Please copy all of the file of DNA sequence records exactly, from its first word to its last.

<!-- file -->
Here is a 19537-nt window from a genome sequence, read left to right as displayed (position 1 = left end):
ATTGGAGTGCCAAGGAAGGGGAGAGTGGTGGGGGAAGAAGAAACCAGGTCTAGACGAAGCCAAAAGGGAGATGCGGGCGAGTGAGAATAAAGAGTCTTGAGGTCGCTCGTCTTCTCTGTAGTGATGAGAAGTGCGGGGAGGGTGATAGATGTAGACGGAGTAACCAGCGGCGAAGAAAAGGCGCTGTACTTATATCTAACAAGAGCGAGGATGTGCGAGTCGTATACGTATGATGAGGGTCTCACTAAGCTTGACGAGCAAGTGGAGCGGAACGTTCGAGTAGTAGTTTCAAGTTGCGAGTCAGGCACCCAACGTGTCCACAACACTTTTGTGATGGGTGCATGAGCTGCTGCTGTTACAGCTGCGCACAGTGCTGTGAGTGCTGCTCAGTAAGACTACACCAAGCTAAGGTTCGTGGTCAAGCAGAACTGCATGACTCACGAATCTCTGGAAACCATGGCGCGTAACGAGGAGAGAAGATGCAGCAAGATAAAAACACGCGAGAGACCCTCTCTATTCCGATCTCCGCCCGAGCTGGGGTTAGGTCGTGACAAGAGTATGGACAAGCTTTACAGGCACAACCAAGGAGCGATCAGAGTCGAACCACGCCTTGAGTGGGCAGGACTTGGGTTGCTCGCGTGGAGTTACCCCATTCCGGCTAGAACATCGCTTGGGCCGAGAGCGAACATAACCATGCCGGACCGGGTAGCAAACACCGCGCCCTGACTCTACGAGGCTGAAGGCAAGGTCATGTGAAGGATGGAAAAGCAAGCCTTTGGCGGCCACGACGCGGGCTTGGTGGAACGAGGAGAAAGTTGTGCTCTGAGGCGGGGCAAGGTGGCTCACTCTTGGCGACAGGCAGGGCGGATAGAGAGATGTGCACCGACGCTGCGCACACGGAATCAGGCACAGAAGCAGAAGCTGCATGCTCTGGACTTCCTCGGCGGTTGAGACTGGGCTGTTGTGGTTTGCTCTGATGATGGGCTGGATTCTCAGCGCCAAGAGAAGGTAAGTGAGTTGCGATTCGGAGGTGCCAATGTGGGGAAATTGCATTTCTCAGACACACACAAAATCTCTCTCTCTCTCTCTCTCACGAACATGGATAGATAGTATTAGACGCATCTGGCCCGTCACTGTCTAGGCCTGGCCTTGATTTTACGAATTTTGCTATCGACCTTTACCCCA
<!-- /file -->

Here is a 19537-nt window from a genome sequence, read left to right as displayed (position 1 = left end):
ATTGGAGTGCCAAGGAAGGGGAGAGTGGTGGGGGAAGAAGAAACCAGGTCTAGACGAAGCCAAAAGGGAGATGCGGGCGAGTGAGAATAAAGAGTCTTGAGGTCGCTCGTCTTCTCTGTAGTGATGAGAAGTGCGGGGAGGGTGATAGATGTAGACGGAGTAACCAGCGGCGAAGAAAAGGCGCTGTACTTATATCTAACAAGAGCGAGGATGTGCGAGTCGTATACGTATGATGAGGGTCTCACTAAGCTTGACGAGCAAGTGGAGCGGAACGTTCGAGTAGTAGTTTCAAGTTGCGAGTCAGGCACCCAACGTGTCCACAACACTTTTGTGATGGGTGCATGAGCTGCTGCTGTTACAGCTGCGCACAGTGCTGTGAGTGCTGCTCAGTAAGACTACACCAAGCTAAGGTTCGTGGTCAAGCAGAACTGCATGACTCACGAATCTCTGGAAACCATGGCGCGTAACGAGGAGAGAAGATGCAGCAAGATAAAAACACGCGAGAGACCCTCTCTATTCCGATCTCCGCCCGAGCTGGGGTTAGGTCGTGACAAGAGTATGGACAAGCTTTACAGGCACAACCAAGGAGCGATCAGAGTCGAACCACGCCTTGAGTGGGCAGGACTTGGGTTGCTCGCGTGGAGTTACCCCATTCCGGCTAGAACATCGCTTGGGCCGAGAGCGAACATAACCATGCCGGACCGGGTAGCAAACACCGCGCCCTGACTCTACGAGGCTGAAGGCAAGGTCATGTGAAGGATGGAAAAGCAAGCCTTTGGCGGCCACGACGCGGGCTTGGTGGAACGAGGAGAAAGTTGTGCTCTGAGGCGGGGCAAGGTGGCTCACTCTTGGCGACAGGCAGGGCGGATAGAGAGATGTGCACCGACGCTGCGCACACGGAATCAGGCACAGAAGCAGAAGCTGCATGCTCTGGACTTCCTCGGCGGTTGAGACTGGGCTGTTGTGGTTTGCTCTGATGATGGGCTGGATTCTCAGCGCCAAGAGAAGGTAAGTGAGTTGCGATTCGGAGGTGCCAATGTGGGGAAATTGCATTTCTCAGACACACACAAAATCTCTCTCTCTCTCTCTCTCACGAACATGGATAGATAGTATTAGACGCATCTGGCCCGTCACTGTCTAGGCCTGGCCTTGATTTTACGAATTTTGCTATCGACCTTTACCCCA